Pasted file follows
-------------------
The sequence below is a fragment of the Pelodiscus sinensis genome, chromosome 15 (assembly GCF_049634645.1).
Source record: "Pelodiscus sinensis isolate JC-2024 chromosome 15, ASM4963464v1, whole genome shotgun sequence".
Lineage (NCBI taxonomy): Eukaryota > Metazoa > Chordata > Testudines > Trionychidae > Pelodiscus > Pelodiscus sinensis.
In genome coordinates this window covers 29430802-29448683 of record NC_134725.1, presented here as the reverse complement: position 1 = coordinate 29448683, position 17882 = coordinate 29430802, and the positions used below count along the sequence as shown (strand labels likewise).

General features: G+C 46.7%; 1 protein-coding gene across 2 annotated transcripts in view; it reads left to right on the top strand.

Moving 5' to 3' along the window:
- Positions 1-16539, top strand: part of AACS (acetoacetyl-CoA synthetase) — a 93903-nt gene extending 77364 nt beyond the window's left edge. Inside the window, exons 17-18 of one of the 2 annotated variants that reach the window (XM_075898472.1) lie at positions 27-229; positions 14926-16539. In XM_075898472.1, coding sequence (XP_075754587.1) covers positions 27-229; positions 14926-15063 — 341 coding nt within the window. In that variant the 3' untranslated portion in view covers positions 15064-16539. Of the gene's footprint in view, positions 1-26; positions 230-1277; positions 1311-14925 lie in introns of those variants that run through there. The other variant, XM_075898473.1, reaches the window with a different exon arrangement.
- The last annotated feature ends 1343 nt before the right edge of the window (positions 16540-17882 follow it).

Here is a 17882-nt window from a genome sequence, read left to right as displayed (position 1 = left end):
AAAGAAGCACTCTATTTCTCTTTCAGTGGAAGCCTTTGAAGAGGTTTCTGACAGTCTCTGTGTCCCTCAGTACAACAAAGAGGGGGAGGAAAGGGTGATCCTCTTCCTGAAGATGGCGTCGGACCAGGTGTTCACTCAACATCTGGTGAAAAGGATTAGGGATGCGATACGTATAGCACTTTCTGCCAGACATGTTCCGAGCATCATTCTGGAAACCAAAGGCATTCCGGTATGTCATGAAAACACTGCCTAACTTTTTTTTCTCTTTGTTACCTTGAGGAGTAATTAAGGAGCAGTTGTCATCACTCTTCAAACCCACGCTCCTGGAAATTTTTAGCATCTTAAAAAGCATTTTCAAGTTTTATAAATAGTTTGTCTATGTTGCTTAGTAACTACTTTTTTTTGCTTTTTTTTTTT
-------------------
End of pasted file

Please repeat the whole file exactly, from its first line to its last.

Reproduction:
The sequence below is a fragment of the Pelodiscus sinensis genome, chromosome 15 (assembly GCF_049634645.1).
Source record: "Pelodiscus sinensis isolate JC-2024 chromosome 15, ASM4963464v1, whole genome shotgun sequence".
Lineage (NCBI taxonomy): Eukaryota > Metazoa > Chordata > Testudines > Trionychidae > Pelodiscus > Pelodiscus sinensis.
In genome coordinates this window covers 29430802-29448683 of record NC_134725.1, presented here as the reverse complement: position 1 = coordinate 29448683, position 17882 = coordinate 29430802, and the positions used below count along the sequence as shown (strand labels likewise).

General features: G+C 46.7%; 1 protein-coding gene across 2 annotated transcripts in view; it reads left to right on the top strand.

Moving 5' to 3' along the window:
- Positions 1-16539, top strand: part of AACS (acetoacetyl-CoA synthetase) — a 93903-nt gene extending 77364 nt beyond the window's left edge. Inside the window, exons 17-18 of one of the 2 annotated variants that reach the window (XM_075898472.1) lie at positions 27-229; positions 14926-16539. In XM_075898472.1, coding sequence (XP_075754587.1) covers positions 27-229; positions 14926-15063 — 341 coding nt within the window. In that variant the 3' untranslated portion in view covers positions 15064-16539. Of the gene's footprint in view, positions 1-26; positions 230-1277; positions 1311-14925 lie in introns of those variants that run through there. The other variant, XM_075898473.1, reaches the window with a different exon arrangement.
- The last annotated feature ends 1343 nt before the right edge of the window (positions 16540-17882 follow it).

Here is a 17882-nt window from a genome sequence, read left to right as displayed (position 1 = left end):
AAAGAAGCACTCTATTTCTCTTTCAGTGGAAGCCTTTGAAGAGGTTTCTGACAGTCTCTGTGTCCCTCAGTACAACAAAGAGGGGGAGGAAAGGGTGATCCTCTTCCTGAAGATGGCGTCGGACCAGGTGTTCACTCAACATCTGGTGAAAAGGATTAGGGATGCGATACGTATAGCACTTTCTGCCAGACATGTTCCGAGCATCATTCTGGAAACCAAAGGCATTCCGGTATGTCATGAAAACACTGCCTAACTTTTTTTTCTCTTTGTTACCTTGAGGAGTAATTAAGGAGCAGTTGTCATCACTCTTCAAACCCACGCTCCTGGAAATTTTTAGCATCTTAAAAAGCATTTTCAAGTTTTATAAATAGTTTGTCTATGTTGCTTAGTAACTACTTTTTTTTGCTTTTTTTTTTT